Industrial production and capacity utilization for August 1993.
When analyzed by market group, the data show that the output of consumer goods decreased 0.2 percent, reversing the gain in July. Among consumer durable goods, the output of automotive products declined about 1/2 percent and was 8 1/2 percent below its April level; the output of other durable consumer goods fell 1 percent as the production of appliances lost much of its July rise. The output of consumer nondurables was unchanged and has been flat, on balance, since late last year; the production of electricity for residential use, which surged in July, was little changed in August because of the continued above-normal demand for air conditioning.
The production of equipment rose more than 1/2 percent despite a further decline in output of defense and space equipment. Oil and gas well drilling, which has picked up recently, rose more than 8 percent. The output of business equipment advanced 0.7 percent, primarily because of the sustained uptrend in the production of information-processing equipment; the output of business equipment excluding computers rose only 0.1 percent in August and was 23/4 percent above the level of a year ago.
The output of construction supplies, which grew sharply in July, increased 0.2 percent. Over the past year, the production of construction supplies has risen about 4 percent, but it has changed little, on balance, since February. The output of industrial materials, which had been held back since May by strikes in mining, rose 0.2 percent in August.
Among the major components, the overall production of durable goods materials, which had been sluggish during the late spring and earlier summer months, rose 0.7 percent. The output of parts for equipment increased further, and the production of parts for consumer durables picked up. Also, the output of basic metals rose despite a strike in iron ore mining and a cutback in aluminum production. The production of nondurable materials, such as chemicals and paper, has changed little recently. The output of energy materials, which had been boosted in July by a spurt in electricity generation, fell back because of the further strike-related curtailments in coal mining.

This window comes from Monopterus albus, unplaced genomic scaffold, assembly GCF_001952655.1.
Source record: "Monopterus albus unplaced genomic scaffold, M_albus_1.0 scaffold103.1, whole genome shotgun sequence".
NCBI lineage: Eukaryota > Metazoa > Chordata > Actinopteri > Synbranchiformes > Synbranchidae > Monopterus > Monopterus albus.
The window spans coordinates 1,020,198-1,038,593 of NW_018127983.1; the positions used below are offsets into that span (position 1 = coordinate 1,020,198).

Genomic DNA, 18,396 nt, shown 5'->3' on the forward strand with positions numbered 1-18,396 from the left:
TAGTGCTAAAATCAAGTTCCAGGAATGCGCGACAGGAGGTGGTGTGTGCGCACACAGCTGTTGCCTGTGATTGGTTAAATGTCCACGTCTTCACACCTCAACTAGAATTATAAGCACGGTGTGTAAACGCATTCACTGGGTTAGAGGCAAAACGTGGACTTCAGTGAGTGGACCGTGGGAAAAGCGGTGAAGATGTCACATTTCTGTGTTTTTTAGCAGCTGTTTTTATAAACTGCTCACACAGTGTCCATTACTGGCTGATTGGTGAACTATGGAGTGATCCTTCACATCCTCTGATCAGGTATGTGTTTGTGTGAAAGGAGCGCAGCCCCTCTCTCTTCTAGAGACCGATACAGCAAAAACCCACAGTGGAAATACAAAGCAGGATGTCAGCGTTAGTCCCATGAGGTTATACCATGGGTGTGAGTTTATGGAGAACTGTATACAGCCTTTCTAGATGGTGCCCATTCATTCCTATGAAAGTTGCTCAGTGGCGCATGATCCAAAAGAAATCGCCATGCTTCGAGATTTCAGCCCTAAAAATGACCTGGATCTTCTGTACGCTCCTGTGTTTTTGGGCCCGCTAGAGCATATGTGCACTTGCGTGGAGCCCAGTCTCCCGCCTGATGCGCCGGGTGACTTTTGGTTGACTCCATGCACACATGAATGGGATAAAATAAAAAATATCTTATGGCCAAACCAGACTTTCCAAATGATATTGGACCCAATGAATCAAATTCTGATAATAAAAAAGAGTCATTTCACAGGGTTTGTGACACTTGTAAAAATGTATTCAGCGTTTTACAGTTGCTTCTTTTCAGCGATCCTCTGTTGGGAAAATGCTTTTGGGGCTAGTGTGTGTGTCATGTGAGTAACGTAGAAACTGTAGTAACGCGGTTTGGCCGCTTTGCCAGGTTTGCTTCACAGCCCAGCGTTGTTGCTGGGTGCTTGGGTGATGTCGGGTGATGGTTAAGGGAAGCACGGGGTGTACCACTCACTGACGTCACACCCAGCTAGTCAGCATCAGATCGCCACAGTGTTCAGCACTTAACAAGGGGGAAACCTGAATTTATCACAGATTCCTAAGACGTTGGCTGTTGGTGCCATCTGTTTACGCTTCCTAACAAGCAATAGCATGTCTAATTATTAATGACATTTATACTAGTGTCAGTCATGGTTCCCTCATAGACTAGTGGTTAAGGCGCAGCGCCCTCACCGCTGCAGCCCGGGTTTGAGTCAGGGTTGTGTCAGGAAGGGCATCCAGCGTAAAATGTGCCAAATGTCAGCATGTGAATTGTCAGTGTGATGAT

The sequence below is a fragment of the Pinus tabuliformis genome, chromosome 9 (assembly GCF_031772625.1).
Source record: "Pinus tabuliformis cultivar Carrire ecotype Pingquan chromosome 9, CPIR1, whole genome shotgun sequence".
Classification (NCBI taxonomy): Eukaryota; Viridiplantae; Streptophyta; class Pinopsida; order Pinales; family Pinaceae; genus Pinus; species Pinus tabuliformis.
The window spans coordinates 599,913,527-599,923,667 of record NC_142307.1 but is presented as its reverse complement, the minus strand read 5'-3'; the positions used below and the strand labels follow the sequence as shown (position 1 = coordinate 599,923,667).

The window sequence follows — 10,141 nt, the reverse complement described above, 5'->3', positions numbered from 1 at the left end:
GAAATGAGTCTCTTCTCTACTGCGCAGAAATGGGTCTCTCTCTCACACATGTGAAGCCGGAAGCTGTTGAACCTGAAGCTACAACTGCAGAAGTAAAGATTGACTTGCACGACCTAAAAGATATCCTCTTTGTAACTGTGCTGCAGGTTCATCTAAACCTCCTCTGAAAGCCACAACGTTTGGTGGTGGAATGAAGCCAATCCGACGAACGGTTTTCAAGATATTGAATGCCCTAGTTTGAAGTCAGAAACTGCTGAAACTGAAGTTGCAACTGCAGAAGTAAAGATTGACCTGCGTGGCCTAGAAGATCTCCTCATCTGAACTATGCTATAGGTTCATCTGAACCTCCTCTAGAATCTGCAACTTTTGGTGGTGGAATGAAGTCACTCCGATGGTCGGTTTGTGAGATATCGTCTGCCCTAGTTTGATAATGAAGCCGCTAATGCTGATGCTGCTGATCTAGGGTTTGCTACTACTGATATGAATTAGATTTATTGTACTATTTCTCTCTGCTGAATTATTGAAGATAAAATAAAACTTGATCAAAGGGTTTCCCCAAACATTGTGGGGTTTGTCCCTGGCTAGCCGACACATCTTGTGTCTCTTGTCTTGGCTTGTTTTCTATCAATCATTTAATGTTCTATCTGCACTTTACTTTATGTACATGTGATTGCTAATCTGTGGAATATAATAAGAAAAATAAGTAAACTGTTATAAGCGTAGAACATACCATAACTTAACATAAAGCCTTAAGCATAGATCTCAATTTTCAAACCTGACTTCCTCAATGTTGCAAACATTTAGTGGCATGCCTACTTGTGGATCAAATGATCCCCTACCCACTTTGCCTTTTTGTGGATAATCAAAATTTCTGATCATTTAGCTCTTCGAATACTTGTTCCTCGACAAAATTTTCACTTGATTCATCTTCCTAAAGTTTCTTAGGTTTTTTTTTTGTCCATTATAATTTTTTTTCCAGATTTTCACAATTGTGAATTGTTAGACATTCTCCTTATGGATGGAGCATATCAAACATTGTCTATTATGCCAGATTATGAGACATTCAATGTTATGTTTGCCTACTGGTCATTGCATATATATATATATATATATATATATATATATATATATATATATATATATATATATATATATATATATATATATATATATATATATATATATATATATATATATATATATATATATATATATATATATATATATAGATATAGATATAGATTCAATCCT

When analyzed by industry group, the data show that within manufacturing, output increased 0.3 percent in August. Among durable manufacturing industries, the most notable increases occurred in machinery and steel. The gain in the output in nondurable manufacturing reflected mainly an increase in food. The utilization of manufacturing capacity, which was 80.8 percent in August, has inched up since June to a level near the upper end of the range that has prevailed for most of this year. The operating rate for advanced-processing industries edged up to 79.2 percent in August but was still 1.5 percentage points below its longer-run average; industries that remain at relatively low operating rates include transportation equipment and instruments. The rate for primary-processing industries, at 84.7 percent, also was only a bit above its July level but 2.5 percentage points above its long-term average, with most major industries operating at above average rates.
The output at mines fell 1.0 percent because of strikes in the coal and iron ore industries. The output at utilities, which had posted gains averaging nearly 3 percent in June and July, was unchanged.
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|Publication:||Federal Reserve Bulletin|
|Date:||Nov 1, 1993|
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